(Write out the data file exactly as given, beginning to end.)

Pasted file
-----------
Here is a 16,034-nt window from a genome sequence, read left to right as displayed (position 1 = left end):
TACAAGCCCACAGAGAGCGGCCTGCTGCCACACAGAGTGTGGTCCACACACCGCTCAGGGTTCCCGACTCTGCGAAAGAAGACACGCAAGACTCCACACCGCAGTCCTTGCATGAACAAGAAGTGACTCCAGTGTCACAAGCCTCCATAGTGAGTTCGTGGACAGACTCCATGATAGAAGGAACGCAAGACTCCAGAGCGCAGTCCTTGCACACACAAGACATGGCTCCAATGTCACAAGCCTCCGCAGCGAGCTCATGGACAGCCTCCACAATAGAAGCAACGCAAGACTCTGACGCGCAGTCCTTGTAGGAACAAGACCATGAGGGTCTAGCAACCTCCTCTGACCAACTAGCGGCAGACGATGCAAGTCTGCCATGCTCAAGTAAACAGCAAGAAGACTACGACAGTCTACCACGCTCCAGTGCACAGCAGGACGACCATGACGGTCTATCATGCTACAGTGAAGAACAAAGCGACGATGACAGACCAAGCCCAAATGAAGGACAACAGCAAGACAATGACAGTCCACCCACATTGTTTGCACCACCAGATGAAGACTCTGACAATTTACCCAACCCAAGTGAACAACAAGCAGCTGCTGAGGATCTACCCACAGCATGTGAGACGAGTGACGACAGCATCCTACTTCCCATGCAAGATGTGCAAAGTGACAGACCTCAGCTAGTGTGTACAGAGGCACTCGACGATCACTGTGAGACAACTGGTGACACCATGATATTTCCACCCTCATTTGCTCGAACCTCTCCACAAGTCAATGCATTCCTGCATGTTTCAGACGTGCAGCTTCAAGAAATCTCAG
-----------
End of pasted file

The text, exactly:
Here is a 16,034-nt window from a genome sequence, read left to right as displayed (position 1 = left end):
TACAAGCCCACAGAGAGCGGCCTGCTGCCACACAGAGTGTGGTCCACACACCGCTCAGGGTTCCCGACTCTGCGAAAGAAGACACGCAAGACTCCACACCGCAGTCCTTGCATGAACAAGAAGTGACTCCAGTGTCACAAGCCTCCATAGTGAGTTCGTGGACAGACTCCATGATAGAAGGAACGCAAGACTCCAGAGCGCAGTCCTTGCACACACAAGACATGGCTCCAATGTCACAAGCCTCCGCAGCGAGCTCATGGACAGCCTCCACAATAGAAGCAACGCAAGACTCTGACGCGCAGTCCTTGTAGGAACAAGACCATGAGGGTCTAGCAACCTCCTCTGACCAACTAGCGGCAGACGATGCAAGTCTGCCATGCTCAAGTAAACAGCAAGAAGACTACGACAGTCTACCACGCTCCAGTGCACAGCAGGACGACCATGACGGTCTATCATGCTACAGTGAAGAACAAAGCGACGATGACAGACCAAGCCCAAATGAAGGACAACAGCAAGACAATGACAGTCCACCCACATTGTTTGCACCACCAGATGAAGACTCTGACAATTTACCCAACCCAAGTGAACAACAAGCAGCTGCTGAGGATCTACCCACAGCATGTGAGACGAGTGACGACAGCATCCTACTTCCCATGCAAGATGTGCAAAGTGACAGACCTCAGCTAGTGTGTACAGAGGCACTCGACGATCACTGTGAGACAACTGGTGACACCATGATATTTCCACCCTCATTTGCTCGAACCTCTCCACAAGTCAATGCATTCCTGCATGTTTCAGACGTGCAGCTTCAAGAAATCTCAG